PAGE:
August 22, 2009

A Poem for the Day - "The Ghost's Petition" By Christina Rossetti

The Ghost's Petition

“There’s a footstep coming: look out and see.”—
“The leaves are falling, the wind is calling;
No one cometh across the lea.”—
“There’s a footstep coming: O sister, look.”—
“The ripple flashes, the white foam dashes;
No one cometh across the brook.”—
“But he promised that he would come:
To-night, to-morrow, in joy or sorrow,
He must keep his word, and must come home.
”For he promised that he would come:
His word was given; from earth or heaven,
He must keep his word, and must come home.
“Go to sleep, my sweet sister Jane;
You can slumber, who need not number
Hour after hour, in doubt and pain.
“I shall sit here awhile, and watch;
Listening, hoping, for one hand groping
In deep shadow to find the latch.”
After the dark, and before the light,
One lay sleeping; and one sat weeping,
Who had watched and wept the weary night.
After the night, and before the day,
One lay sleeping; and one sat weeping,—
Watching, weeping for one away.
There came a footstep climbing the stair;
Some one standing out on the landing
Shook the door like a puff of air,—
Shook the door, and in he passed.
Did he enter? In the room centre
Stood her husband: the door shut fast.
“O Robin, but you are cold,—
Chilled with the night-dew: so lily-white you
Look like a stray lamb from our fold.
“O Robin, but you are late:
Come and sit near me,–sit here and cheer me.”—
(Blue the flame burnt in the grate.)
“Lay not down your head on my breast:
I cannot hold you, kind wife, nor fold you
In the shelter that you love best.
“Feel not after my clasping hand:
I am but a shadow, come from the meadow
Where many lie, but no tree can stand.
“We are trees which have shed their leaves:
Our heads lie low there, but no tears flow there;
Only I grieve for my wife who grieves.
“I could rest if you would not moan
Hour after hour; I have no power
To shut my ears where I lie alone.
“I could rest if you would not cry;
But there’s no sleeping while you sit weeping,—
Watching, weeping so bitterly.”—
“Woe’s me! woe’s me! for this I have heard.
O, night of sorrow!–O, black to-morrow!
Is it thus that you keep your word?
“O you who used so to shelter me
Warm from the least wind,–why, now the east wind
Is warmer than you, whom I quake to see.
”O my husband of flesh and blood,
For whom my mother I left, and brother,
And all I had, accounting it good,
“What do you do there, underground,
In the dark hollow? I’m fain to follow.
What do you do there?–what have you found?”—
“What I do there I must not tell;
But I have plenty. Kind wife, content ye:
It is well with us,–it is well.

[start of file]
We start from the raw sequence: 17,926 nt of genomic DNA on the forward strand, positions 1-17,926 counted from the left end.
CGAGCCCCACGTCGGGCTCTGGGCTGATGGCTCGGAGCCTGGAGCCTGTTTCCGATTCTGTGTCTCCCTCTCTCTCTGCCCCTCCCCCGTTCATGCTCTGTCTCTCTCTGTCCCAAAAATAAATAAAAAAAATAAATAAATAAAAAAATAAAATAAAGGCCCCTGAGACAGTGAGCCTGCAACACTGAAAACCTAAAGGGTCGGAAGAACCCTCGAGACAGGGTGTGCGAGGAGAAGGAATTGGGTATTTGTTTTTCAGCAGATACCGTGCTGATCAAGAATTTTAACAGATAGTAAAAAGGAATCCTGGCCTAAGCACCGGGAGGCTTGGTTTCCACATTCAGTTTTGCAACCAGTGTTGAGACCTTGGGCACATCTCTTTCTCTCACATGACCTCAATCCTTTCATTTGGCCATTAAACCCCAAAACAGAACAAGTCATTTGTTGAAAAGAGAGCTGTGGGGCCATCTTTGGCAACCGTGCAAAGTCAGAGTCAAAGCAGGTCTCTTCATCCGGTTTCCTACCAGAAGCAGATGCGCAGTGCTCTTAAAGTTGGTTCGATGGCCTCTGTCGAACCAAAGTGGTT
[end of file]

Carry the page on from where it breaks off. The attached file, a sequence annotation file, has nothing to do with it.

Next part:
“Tender hand hath made our nest;
Our fear is ended, our hope is blended
With present pleasure, and we have rest.”—
“O, but Robin, I’m fain to come,
If your present days are so pleasant;
For my days are so wearisome.
“Yet I’ll dry my tears for your sake:
Why should I tease you, who cannot please you
Any more with the pains I take?”

Christina Rossetti, 1866

I love this slightly spooky, but beautiful, poem by Christina Rossetti (1830-1894). It is so rich in imagery and has such a distinctly Gothic feel to it. It is late fall or winter, and I can almost see the lonely house up in the cold and desolate moors; the two sisters inside the house awaiting the return of one of the sister's husband - from where, we don't really know, but can only surmise (Death?). This poem, it seems to me, could easily serve as the plot for a novel by one of the Bronte sisters, or even a Gothic movie.

I have been carefully reading and studying a beautiful little edition of Christina Rossetti's poems entitled, Rossetti: Poems. This small hard-back edition was published in 1993 in the Everyman's Library Pocket Poets series and published by Alfred A. Knopf; and includes something over one-hundred poems.

Finally, a brief bit about the painting that I have included with the poem. This beautiful painting is entitled The Ghost's Petition, and was painted by Emma Florence Harrison in 1910. This illustration was used in an edition of Rossetti's poems published circa 1910. It seems that Ms. Harrison was active as an artist from 1877 through about 1925. Apparently, very little is known of her life, including her dates of birth and death. She worked professionally as 'Florence Harrison,' working in London, and was an exhibitor at the Royal Academy from 1887 - 1891. Ms. Harrison is primarily remembered as a book illustrator for the publisher Blackie & Son, illustrating books of poems by Christina Rossetti, Alfred Lord Tennyson and William Morris. Ms. Harrison's work has that distinctive Pre-Raphaelite style, and is in high demand today by art collectors.

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